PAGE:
Several people asked about the need for a curved top bar; well why not? I like curves and I think it reminiscent of the Otzi-style simple frame.

 

An Otzi reconstruction. Click the image to see the article there.

Was it good enough?

The answer is probably.  It was mostly used to pack gear in for demonstrations and spent most of its time as a show-piece.  Honestly, over the years I owned it, it only went on one real backpacking trip, and that was even a fairly short one.  However, I learned some things along the way.  I like the shape, it was fairly comfortable, it was certainly sturdy enough,and it carried a heavy load without much difficulty or discomfort.  So the design was more-or-less right for me.

On problem was that I didn’t like the tensioning of the leather back straps as it was difficult to draw them tight enough.  That’s how packframe number 2 came to be.  I began by deciding to improve the back padding system but with a few other minor changes in mind, this happened.

A bunch of new parts generated themselves on my workbench one lazy afternoon.

Parts –

Recycled fir for the uprights came from a 125 year old door frame, some planks for the cross-bars came from the scrap pile, and a couple pieces were pulled from the first packframe.  Before I knew it, I was bending a thicker and better arch for the top piece and construction began.  Since I wasn’t working from a plan and there is no real standard for this type frame I pondered the whole thing for a couple days to decide how to fasten the parts (pegs, lashings, screws, or glue) and began assembly a few nights later.  I have gathered quite a few old screws of various sizes over the last couple years in my housing restoration so I decided to use those for the basic construction.

After too long a mental debate, construction went pretty quickly.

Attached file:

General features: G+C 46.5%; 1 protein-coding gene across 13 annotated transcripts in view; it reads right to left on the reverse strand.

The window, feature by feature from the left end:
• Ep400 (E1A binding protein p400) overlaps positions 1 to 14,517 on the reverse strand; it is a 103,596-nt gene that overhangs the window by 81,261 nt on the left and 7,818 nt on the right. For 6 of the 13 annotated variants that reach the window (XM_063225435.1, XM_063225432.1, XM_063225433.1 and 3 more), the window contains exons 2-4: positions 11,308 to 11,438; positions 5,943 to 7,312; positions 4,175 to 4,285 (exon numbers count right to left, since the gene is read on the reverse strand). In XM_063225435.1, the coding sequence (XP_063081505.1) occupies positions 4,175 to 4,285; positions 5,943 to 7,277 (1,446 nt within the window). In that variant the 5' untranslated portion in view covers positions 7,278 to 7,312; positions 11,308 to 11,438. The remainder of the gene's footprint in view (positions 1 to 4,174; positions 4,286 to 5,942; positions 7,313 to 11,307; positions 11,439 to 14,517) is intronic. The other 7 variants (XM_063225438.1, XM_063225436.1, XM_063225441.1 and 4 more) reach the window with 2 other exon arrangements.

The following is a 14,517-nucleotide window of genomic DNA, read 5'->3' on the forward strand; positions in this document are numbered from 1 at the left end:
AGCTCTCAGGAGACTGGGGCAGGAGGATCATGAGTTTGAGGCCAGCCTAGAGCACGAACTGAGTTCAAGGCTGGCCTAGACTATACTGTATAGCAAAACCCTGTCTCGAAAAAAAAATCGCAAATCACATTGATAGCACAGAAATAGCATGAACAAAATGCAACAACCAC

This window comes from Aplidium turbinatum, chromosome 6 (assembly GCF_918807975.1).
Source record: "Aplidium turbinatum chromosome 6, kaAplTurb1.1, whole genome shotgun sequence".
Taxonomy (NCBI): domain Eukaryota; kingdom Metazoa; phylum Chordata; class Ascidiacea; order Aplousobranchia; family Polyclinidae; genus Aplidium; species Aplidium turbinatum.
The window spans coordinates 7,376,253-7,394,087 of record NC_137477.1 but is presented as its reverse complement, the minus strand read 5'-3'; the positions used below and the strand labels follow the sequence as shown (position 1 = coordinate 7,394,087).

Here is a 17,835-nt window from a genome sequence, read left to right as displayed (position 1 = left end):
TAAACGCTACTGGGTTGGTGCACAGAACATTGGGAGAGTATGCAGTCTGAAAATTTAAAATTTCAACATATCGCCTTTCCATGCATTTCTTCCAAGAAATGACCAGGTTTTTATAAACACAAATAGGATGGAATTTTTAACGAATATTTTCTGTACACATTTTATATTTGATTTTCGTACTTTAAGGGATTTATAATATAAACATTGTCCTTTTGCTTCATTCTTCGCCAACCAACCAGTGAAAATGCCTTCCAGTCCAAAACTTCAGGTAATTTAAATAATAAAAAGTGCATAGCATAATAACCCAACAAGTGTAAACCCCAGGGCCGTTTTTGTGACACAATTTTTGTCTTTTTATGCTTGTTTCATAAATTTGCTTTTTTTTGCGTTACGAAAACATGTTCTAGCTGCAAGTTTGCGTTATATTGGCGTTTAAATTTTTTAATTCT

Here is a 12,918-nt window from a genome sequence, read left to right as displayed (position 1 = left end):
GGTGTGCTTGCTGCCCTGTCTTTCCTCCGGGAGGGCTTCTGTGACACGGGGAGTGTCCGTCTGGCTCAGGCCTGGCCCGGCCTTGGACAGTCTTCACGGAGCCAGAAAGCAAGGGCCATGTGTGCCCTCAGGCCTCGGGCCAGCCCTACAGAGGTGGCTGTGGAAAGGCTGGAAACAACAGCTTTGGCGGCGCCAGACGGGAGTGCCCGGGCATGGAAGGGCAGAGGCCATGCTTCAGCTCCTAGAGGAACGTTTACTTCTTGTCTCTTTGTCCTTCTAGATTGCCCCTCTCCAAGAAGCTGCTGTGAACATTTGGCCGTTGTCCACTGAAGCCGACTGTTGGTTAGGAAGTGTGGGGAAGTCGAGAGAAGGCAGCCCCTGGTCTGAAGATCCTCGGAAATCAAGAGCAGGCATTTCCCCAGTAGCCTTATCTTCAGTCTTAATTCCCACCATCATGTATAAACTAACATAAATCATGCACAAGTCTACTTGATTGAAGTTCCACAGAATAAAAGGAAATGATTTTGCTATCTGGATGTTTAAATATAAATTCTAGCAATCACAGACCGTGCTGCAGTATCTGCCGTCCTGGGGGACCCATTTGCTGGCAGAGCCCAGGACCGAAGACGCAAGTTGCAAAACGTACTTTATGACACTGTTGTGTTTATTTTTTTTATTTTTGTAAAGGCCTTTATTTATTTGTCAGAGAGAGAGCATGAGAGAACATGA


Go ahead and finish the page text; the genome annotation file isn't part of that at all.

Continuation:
Construction technique –

As can be seen in the images, the cross-bars are let into the uprights in a simple lap joint for strength and racking stability and fastened with reclaimed brass screws.  The platform support is lapped and pegged with wooden dowels.

Side view showing lap joints and side supports.

I added a small oak angle brace to further support the platform support which is also lapped and pegged.  The small missing piece visible here is operator error.  When I was cutting the laps I was in such a groove that I cut the low one on the wrong plane.  I’ll probably fill the gap with a small wood piece, but for now, I live with the hideous disfigurement.  Also visible here are the walnut caps I pegged to the bottom of the uprights.  Old Douglas fir is a fine wood but can be very brittle and the end grain would probably not fare very well under hard use on rocky terrain.

The frame in all its glory, waiting to be packed and carried off into the sunset.

Straps and Suspension –

I chose 12 oz Hermann Oak leather for the lower pad stretched tight and permanently fastened to the frame with brass screws and finishing washers.  The essential suspension depends solely on the cordage being strung tight while the leather pad distributes to stress across a smooth and wide surface. I think it will be quite comfortable.

Shoulder strap connection, a whittled oak dowel that is easily removed.

I would like to make a removable rucksack for this frame and would like to be able to utilize the straps either so making them easily removable was a must.